Can You Use Your Own Stem Cells to Treat Heart Failure?

November 17, 2008
Todd Kunkler

Researchers at the Methodist Hospital in Houston, TX; Baylor University Medical Center in Dallas, TX; and The University of Utah School of Medicine in Salt Lake City, UT, are enrolling patients in a new clinical trial designed to help find the answer to that question.

Researchers at the Methodist Hospital in Houston, TX; Baylor University Medical Center in Dallas, TX; and The University of Utah School of Medicine in Salt Lake City, UT, are enrolling patients in a new clinical trial designed to help find the answer to that question.

The Cardiac Repair Cell Treatment of Patients with Dilated Cardiomyopathy (IMPACT-DCM) study (http://www.clinicaltrials.gov/ct2/show/NCT00765518) is designed, according to a news release from the University of Utah Health Sciences (http://healthcare.utah.edu/publicaffairs/news/current/IMPACT%20Trial_Patel.html), to study the feasibility of using a patient’s own stem cells to treat ischemic and non-ischemic heart failure. The one-year trial will “look at the safety of injecting Cardiac Repair Cells (CRC) and their ability to improve heart function.”

“This is the first trial of its kind in the United States, providing patients who have limited to no other options with a viable treatment,” said Amit N. Patel, MD, national principal investigator for the IMPACT-DCM trial and director of cardiovascular regenerative medicine at the University of Utah School of Medicine. “By using a patient’s own cells, we eliminate the concern of rejection and the need for potentially harmful immunosuppressive drugs. We hope these cells will help with new blood vessels and support the heart muscle in order to improve the heart’s function, thereby greatly improving the patient’s quality of life.”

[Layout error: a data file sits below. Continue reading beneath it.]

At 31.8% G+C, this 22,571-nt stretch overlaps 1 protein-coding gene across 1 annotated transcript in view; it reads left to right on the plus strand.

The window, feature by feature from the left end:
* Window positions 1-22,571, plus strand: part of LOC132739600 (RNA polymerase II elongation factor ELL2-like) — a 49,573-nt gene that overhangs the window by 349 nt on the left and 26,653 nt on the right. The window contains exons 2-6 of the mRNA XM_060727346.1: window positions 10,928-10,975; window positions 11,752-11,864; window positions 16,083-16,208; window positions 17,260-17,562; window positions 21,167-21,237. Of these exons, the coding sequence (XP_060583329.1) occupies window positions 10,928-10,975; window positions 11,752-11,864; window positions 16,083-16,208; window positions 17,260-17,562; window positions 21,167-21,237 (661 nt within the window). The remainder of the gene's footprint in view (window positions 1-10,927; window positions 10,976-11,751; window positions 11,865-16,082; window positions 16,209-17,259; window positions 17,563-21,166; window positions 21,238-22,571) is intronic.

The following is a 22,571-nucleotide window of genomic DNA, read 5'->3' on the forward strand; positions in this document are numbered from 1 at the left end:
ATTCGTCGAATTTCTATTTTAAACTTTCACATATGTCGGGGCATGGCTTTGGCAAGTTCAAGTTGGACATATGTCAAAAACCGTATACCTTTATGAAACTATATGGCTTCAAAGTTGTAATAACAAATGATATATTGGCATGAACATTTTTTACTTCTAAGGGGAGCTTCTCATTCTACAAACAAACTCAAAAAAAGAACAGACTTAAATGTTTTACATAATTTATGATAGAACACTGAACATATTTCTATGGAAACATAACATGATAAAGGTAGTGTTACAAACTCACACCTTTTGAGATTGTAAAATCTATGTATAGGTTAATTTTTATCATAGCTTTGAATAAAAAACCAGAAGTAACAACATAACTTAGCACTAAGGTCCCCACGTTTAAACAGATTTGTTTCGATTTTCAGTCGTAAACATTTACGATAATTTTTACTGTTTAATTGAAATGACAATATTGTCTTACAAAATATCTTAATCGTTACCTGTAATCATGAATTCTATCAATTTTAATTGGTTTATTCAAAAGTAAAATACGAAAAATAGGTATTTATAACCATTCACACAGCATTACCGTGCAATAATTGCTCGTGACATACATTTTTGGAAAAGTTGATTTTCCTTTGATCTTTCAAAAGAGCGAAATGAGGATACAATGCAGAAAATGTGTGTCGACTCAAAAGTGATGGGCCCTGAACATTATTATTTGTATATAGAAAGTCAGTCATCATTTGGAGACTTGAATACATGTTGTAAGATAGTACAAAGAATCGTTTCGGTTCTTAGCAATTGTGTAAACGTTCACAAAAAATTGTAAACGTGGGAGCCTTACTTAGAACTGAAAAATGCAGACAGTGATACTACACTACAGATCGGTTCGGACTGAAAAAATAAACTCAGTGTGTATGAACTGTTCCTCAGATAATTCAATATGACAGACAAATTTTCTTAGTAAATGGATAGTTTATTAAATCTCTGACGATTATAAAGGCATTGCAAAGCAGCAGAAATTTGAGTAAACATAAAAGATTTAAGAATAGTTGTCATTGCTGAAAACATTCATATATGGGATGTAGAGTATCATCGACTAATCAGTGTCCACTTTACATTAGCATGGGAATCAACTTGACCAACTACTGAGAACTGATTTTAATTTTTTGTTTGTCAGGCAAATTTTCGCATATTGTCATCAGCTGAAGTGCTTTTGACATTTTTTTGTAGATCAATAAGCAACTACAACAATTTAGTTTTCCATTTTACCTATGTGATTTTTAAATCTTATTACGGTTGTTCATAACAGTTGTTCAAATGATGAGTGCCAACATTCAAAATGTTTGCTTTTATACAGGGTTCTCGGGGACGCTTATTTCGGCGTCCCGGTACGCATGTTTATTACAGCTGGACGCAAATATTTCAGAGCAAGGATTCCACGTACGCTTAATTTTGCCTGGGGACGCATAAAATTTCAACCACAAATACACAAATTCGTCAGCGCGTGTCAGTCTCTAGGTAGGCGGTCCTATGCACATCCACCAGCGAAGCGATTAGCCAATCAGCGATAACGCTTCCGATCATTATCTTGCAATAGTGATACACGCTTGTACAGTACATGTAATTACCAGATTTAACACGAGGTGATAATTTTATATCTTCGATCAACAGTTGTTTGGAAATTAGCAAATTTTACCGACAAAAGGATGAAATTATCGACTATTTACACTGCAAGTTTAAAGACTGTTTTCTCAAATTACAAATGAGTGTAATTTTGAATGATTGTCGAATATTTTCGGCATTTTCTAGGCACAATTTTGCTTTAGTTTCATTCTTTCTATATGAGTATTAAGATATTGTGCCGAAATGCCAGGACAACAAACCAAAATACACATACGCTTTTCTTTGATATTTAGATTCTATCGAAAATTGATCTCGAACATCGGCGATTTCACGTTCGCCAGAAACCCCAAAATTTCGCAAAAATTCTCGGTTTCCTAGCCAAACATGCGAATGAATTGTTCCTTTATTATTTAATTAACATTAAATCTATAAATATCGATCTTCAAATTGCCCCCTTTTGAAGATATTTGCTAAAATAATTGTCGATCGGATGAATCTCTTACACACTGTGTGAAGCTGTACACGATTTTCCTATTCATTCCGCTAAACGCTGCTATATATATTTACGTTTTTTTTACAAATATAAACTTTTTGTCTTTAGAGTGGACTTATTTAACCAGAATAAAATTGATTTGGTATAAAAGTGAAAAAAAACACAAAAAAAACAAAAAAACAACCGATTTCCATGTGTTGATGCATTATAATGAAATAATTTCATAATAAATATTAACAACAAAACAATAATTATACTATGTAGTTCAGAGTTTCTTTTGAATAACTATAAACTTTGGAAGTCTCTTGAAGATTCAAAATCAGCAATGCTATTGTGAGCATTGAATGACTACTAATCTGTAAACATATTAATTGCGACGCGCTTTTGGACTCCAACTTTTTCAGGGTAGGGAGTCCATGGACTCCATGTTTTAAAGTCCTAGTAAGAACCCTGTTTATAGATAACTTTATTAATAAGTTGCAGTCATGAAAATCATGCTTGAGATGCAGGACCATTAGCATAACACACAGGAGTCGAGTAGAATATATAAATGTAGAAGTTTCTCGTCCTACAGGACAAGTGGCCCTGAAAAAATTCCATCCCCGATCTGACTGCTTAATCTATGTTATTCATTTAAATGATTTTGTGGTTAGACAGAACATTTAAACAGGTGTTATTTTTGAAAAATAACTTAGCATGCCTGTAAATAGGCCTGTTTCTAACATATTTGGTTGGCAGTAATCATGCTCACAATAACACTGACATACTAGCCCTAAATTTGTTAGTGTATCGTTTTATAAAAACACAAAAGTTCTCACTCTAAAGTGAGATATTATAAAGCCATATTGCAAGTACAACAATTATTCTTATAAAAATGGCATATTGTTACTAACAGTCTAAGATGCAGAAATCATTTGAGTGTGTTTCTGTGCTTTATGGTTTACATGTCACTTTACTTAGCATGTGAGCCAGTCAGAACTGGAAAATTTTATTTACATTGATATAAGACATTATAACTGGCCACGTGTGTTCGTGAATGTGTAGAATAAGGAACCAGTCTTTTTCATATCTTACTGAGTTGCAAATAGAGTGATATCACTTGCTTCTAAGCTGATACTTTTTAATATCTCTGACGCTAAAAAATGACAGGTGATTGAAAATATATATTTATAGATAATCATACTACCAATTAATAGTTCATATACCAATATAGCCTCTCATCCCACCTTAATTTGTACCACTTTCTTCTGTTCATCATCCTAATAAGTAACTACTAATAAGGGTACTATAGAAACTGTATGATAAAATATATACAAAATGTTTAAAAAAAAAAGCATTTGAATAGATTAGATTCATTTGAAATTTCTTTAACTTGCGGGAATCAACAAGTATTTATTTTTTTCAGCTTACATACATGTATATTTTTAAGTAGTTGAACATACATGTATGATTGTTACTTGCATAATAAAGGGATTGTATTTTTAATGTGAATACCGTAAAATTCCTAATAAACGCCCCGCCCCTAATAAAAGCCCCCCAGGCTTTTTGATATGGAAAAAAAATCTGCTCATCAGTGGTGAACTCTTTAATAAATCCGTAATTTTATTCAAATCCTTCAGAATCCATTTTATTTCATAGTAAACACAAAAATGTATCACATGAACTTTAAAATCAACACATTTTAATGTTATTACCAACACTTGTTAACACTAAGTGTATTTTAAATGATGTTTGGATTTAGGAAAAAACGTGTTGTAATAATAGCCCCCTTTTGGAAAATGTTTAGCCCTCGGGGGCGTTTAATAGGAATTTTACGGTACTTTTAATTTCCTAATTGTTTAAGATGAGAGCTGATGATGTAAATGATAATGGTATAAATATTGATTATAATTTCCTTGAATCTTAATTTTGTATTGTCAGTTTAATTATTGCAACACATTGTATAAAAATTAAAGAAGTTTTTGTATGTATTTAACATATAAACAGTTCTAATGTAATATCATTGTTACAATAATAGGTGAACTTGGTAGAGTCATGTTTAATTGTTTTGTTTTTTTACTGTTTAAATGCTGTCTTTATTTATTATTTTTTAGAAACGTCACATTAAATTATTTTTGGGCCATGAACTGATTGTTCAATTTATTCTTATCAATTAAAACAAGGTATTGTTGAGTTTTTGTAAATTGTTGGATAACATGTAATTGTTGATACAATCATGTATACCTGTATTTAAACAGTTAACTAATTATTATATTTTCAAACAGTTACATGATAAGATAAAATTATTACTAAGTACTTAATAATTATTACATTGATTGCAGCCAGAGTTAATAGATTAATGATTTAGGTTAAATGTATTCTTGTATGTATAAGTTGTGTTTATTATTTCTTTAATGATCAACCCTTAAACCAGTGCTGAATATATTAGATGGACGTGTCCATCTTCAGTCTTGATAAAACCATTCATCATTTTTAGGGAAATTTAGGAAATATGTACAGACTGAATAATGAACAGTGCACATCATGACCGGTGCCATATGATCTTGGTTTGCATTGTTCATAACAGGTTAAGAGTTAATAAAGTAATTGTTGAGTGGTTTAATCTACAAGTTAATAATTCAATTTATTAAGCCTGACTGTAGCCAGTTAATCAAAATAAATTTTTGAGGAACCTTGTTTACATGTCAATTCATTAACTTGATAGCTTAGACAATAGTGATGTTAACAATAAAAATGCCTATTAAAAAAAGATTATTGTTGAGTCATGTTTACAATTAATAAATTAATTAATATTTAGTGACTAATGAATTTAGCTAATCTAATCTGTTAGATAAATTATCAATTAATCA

According to the University of Utah Health Sciences news release, trial participants will have a small amount of their own bone marrow cells extracted and grown in a culture “to expand the number of cells that will help the heart muscle and improve blood flow.” Two weeks later, the patient’s stem cells will be injected directly into the left ventricle of the heart during a minimally invasive surgery.

To participate in this trial, patients must meet a variety of inclusion criteria (listed at the ClincialTrials.gov site linked to above), including a diagnosis of ischemic or non-ischemic DCM according to World Health Organization criteria and/or symptomatic heart failure in NYHA functional class III or IV. Exclusion criteria for this trial (including severe primary valvular insufficiency, known history of primary pulmonary hypertension, and unstable angina) are also listed at the site.